The mainstream press in India, like its middle-class readers, is nationalistic and unquestioning on the subject of Kashmir. Allegations of human rights abuses are rarely reported, let alone investigated. But this year, even the Times of India, purveyor of “sunshine news”, published a report claiming that for the first time, more civilians in Kashmir had been killed by the Indian state than by militants.

“We seem to have forgotten what activism is,” writes Gladwell. If activism is defined only as taking direct action and protesting on the streets, he might be right. But if activism extends to changing the minds of people, to making populations aware of what their governments are doing in their name, to influencing opinion across the world, then the revolution will be indeed be tweeted.


Whose Tweet Counts Anyways? A response to Malcolm Gladwell.

September 30, 2010
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Recently the twitter/facebooker/bloggers sphere has all been a-twitter about Malcolm Gladwell of Tipping Point fame’s slam of social media as a tool for advocacy. Seems Gladwell does not believe that social media creates very strong “links”, which especially effects those who would wish to use twitter as an advocacy tool. He states that the twitter revolutions that happened in Moldova or Iran were overstated; siting the fact that there are very few twitter users in these countries.He gives some detailed overviews of how REAL advocacy happens in the form of recounting key events in the civil rights movement.

I agree with him on some counts – technological advances in my mind are always overhyped – and there is nothing more hyped than facbook and twitter. Yet, I think that his analysis is flawed in one way -it is written almost solely from a developed world perspective. Yes, we in the developed world might be spoilt with our ubiquitous bandwidth, but it is not in the developed world that social media is having the biggest impact. It is the developing world, those places where millions upon millions of people are queuing to buy mobile phones, getting on the internet and social media, and using those phones for all there worth. I have written a few posts on the impact of mobile technologies which you can link to here.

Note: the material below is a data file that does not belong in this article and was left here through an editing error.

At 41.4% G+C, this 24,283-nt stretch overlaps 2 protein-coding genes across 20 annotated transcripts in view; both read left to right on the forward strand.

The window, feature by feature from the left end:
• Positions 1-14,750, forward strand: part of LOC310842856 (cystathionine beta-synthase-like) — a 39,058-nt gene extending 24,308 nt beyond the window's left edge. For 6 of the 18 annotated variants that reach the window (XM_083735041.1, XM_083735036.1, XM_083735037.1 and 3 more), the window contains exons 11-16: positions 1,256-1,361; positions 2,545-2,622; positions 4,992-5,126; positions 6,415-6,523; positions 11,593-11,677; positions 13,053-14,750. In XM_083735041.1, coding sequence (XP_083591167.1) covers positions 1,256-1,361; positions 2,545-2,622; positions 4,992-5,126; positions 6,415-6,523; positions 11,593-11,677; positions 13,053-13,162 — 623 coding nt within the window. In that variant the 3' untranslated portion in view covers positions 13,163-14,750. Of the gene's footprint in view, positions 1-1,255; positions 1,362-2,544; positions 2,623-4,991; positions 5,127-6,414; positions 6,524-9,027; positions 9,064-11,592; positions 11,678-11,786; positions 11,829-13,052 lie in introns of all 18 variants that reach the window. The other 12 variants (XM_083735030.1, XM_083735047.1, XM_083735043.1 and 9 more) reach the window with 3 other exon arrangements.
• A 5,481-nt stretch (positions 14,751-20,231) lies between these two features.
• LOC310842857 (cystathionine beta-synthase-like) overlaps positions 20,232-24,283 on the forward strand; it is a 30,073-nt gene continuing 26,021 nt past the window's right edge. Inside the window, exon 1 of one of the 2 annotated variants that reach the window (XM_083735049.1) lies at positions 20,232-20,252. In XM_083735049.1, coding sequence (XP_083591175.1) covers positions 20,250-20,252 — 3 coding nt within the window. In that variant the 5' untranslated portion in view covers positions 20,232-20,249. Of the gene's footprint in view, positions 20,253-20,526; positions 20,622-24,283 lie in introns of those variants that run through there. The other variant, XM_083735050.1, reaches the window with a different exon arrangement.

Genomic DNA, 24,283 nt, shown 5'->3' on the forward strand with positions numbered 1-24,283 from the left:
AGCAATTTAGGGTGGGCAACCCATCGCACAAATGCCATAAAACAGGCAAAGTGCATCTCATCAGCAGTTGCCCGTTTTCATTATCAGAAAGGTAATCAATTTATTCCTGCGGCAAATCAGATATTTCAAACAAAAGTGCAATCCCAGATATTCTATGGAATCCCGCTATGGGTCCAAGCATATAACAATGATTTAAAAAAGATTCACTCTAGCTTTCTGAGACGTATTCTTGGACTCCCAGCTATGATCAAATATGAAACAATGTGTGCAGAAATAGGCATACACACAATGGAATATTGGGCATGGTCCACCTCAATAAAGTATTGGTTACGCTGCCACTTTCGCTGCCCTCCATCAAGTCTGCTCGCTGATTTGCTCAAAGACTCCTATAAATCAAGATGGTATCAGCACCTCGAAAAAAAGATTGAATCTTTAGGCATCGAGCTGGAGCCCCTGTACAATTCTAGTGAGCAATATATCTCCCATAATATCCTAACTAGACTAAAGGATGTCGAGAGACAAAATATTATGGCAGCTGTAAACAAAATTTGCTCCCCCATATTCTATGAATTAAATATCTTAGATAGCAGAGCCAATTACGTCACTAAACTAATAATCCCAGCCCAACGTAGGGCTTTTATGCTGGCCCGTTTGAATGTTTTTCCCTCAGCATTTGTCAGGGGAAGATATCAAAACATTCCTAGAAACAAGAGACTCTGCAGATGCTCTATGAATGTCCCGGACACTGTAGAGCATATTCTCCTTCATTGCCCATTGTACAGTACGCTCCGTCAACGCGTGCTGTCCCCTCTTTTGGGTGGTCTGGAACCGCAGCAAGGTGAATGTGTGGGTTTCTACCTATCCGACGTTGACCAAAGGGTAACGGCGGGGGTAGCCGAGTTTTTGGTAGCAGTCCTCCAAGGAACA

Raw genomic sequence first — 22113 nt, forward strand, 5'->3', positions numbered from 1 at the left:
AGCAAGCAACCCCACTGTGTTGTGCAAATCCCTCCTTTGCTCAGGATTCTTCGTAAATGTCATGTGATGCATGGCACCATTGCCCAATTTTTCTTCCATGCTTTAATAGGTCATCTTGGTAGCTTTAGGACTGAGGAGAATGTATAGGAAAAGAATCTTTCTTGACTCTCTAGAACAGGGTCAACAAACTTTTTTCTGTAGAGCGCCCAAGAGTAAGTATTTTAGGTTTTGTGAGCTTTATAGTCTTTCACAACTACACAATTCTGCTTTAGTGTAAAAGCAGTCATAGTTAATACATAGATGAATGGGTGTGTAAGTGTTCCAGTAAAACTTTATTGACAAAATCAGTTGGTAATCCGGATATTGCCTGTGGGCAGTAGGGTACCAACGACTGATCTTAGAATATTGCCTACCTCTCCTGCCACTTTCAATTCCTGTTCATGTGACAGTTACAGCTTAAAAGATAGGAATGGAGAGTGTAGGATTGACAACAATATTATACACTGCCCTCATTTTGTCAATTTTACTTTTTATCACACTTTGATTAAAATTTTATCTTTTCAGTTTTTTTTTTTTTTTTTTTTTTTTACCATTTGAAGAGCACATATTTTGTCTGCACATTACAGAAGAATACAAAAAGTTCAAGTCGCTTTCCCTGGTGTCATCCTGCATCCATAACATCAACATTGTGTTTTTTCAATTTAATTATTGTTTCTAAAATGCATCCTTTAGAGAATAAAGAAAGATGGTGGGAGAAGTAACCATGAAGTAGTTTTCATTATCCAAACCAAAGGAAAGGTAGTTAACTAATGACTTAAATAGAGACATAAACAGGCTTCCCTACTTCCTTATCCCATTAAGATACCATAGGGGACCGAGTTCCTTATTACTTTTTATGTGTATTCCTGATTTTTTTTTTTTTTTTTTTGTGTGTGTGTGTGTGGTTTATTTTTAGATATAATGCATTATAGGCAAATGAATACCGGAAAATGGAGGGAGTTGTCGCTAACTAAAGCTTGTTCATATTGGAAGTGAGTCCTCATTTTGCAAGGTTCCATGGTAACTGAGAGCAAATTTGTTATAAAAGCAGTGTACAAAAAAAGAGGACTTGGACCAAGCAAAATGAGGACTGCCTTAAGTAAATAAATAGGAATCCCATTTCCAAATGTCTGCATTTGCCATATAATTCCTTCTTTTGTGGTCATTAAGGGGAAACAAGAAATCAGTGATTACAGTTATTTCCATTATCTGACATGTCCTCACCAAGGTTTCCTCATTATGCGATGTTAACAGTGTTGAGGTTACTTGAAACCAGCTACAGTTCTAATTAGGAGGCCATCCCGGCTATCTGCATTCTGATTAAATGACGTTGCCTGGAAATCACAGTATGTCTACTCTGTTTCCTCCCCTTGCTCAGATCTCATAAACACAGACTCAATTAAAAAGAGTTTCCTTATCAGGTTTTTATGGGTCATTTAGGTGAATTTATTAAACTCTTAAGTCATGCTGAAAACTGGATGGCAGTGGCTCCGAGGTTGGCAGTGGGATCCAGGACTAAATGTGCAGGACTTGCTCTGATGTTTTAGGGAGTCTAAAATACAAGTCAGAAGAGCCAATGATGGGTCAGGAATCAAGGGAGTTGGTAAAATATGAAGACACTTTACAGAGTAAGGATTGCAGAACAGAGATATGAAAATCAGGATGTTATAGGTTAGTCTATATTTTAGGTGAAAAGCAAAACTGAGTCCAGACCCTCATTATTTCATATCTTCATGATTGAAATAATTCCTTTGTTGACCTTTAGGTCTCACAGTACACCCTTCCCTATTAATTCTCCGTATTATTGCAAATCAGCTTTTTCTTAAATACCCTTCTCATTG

So I have posted my response on the Social Capital blog (a great blog by the way). Here is a brief on the blog and my response to it.

Why the revolution won’t be tweeted

Posted on September 29, 2010 by socialcapital| Leave a comment
Twitter Revolution – Flickr Photo by FrauleinSchiller

Malcolm Gladwell has an interesting column in the October 4, 2010 New Yorker called “Small Change.”

Gladwell asserts that claims of Twitter’s role in various uprisings in developing countries (like Moldova or Iran) have been exaggerated.  He cited Evgeny Morozov, a Stanford-based scholar who notes that “Twitter had scant internal significance in Moldova, a country where very few Twitter accounts exist.” And he cites Anne Applebaum who suggested in the Washington Post that the protest “may well have been a bit of stage-craft cooked up by the government.”  Golnaz Esfandiari in Foreign Policy wrote in Summer 2010 about Iran: “It is time to get Twitter’s role in the events of Iran right…Simply put: There was no Twitter Revolution inside Iran.”

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Speed Bump Girl – $15,000 worth of Hype

September 13, 2010
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Speed Bump Girl

Speed kills, and speed is especially dangerous in relation to children. A Canadian organization has recognized this and is working with the École Pauline Johnson Elementary School in West Vancouver, British Columbia to test an innovative way to slow people down.

Dubbed by ABCnews “the Speed Bump Girl“, BCAA Traffic Safety Foundation and Preventable.ca have created a 3D optical illusion of a little girl chasing a  ball on the road in front of the school. There has been a huge outcry online about how this image is absurd and dangerous, with many critics writing that the image could make people slam on the brakes or even swerve off the road.

Unfortunately, what is illusory is Speed Bump Girl’s supposed 3D effect, what is not illusory is the projected $15,000 cost for the project.

I went down to École Pauline Johnson just the other day to check out this project. Please watch my video and see what I found.


Mobile Phones Improve Health Services in Africa

September 9, 2010
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Having worked with youth to establish One Stop Youth Centres in Kampala, Uganda, Dar es Salaam, Tanzania, Nairobi, Kenya, and Kigali, Rwanda, I have seen the power of mobile phones both to convene people as well as disseminate important information. What I find really exciting is to see how quickly and to what success mobile phones are being adopted in the health field, especially around the prevention of HIV/AIDS, an issue so important to youth in this region.

Here are four posts from the last 24 hours on mobile phones and health from the Urban Health blog of USAID:

  1. Mobile learning for HIV/AIDS healthcare in peri-urban clinics
  2. Mobile phone-based interventions India
  3. Mobile direct observation treatment for tuberculosis patients
  4. Uganda – Challenges in Using Mobile Phones for Data Collection